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October 15, 2019
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Erdogan sees ‘theft’ in Istanbul vote results

ANKARA: Turkish President Recep Tayyip Erdogan on Monday questioned the results of Istanbul’s mayoral elections which his party candidate narrowly los.

The President said that there had been “theft at the ballot box”.

The ruling Justice and Development Party (AKP) has sought a recount in the capital Ankara and Istanbul citing irregularities after tallies showed the party was defeated in both cities last week.

Erdogan’s remarks appeared to signal more AKP challenges over Istanbul, the country’s economic hub and largest city, echoing commentary in pro-government media denouncing a “ballot box putsch” during the March 31 election.

“We are seeing that some organised crimes have been carried out,” Erdogan said at a press conference before a trip to Russia, without giving details. “There is an element of robbery in all of this. There was some theft at the ballot box.”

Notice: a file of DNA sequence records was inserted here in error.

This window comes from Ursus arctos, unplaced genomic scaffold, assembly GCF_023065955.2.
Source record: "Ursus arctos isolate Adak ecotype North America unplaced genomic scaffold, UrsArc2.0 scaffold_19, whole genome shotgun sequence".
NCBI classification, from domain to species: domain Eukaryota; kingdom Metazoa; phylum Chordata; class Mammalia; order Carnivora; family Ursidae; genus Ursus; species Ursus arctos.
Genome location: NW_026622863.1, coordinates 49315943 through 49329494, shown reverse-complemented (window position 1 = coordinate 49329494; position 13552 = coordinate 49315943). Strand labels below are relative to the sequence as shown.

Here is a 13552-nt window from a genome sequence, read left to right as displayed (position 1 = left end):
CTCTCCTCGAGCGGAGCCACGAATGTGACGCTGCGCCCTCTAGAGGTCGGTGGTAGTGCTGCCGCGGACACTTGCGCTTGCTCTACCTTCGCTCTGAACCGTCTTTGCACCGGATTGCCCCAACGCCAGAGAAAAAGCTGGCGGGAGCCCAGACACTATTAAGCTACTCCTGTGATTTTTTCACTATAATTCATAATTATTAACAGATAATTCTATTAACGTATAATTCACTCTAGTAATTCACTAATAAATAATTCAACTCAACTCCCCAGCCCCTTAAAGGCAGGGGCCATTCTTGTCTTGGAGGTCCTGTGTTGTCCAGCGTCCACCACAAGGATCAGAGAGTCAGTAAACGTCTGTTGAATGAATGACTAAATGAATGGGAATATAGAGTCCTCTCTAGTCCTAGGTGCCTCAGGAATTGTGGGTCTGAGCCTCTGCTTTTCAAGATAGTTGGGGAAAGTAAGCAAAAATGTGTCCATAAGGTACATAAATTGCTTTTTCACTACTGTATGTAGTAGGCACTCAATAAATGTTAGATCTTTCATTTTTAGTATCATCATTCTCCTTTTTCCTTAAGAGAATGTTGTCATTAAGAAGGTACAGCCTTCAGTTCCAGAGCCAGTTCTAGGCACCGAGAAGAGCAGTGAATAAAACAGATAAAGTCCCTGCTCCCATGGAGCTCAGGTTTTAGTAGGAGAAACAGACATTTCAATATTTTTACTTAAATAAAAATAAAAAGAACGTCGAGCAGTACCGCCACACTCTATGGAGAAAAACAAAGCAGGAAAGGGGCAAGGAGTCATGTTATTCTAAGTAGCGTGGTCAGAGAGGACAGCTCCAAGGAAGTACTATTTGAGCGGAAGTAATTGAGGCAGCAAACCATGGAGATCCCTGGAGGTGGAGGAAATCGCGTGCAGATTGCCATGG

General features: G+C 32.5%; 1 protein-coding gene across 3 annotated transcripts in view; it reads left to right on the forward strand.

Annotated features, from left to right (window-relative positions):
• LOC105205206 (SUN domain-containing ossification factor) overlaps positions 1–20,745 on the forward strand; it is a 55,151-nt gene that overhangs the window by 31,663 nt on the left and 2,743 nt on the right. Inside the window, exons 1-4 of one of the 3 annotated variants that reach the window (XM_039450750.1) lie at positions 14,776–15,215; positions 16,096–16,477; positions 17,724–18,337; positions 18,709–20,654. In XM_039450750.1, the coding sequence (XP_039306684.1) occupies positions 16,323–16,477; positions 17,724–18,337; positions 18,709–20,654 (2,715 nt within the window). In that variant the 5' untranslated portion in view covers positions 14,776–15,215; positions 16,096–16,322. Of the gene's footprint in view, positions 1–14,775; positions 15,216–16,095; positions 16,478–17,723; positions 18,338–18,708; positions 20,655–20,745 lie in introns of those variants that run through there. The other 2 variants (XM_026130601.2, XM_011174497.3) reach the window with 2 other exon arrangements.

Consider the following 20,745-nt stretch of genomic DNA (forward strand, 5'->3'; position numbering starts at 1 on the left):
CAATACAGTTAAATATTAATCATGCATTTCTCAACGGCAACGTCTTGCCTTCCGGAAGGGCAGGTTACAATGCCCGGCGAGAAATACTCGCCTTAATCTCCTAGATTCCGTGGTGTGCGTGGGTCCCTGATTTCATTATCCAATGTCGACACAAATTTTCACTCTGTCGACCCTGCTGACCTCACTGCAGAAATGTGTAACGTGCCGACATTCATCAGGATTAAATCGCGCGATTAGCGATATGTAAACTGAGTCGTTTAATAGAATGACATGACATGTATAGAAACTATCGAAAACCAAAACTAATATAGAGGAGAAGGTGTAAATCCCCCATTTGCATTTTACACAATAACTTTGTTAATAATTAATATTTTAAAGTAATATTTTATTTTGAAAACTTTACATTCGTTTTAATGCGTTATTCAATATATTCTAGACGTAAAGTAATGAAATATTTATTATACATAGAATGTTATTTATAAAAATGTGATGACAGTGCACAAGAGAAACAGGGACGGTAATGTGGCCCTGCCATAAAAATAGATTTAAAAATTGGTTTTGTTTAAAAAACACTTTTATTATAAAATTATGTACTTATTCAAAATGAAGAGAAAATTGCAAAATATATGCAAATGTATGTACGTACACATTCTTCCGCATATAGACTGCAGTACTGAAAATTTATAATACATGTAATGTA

Erdogan said the margin between the two Istanbul candidates was too small for anyone to claim victory, suggesting when there was a problem with a percentage of votes in other countries, appeals and even new elections were not unusual.

“No one has the right to declare themselves victorious with a difference of around 13,000-14,000 votes,” Erdogan said.

In Ankara, the Supreme Electoral Council on Monday officially handed opposition CHP candidate Mansur Yavas his mandate.

Erdogan’s AKP won most votes nationwide in the election, but voters appeared to punish the party in the two big cities with Turkey’s economy in recession and inflation in double digits after a currency crisis last year.

Defeat in Istanbul would be especially sensitive for Erdogan who grew up in one of its working-class districts and began his political career as the city’s mayor.

AKP’s candidate for Istanbul, former premier Binali Yildirim, and opposition CHP’s Ekrem Imamoglu both declared victory soon after initial results showed a dead heat.

Electoral authorities later said Imamoglu was winning by around 20,000 ballots, but that gap has narrowed during a week of recounting. The difference is now less than 16,000 ballots. The two candidates each received more than four million votes.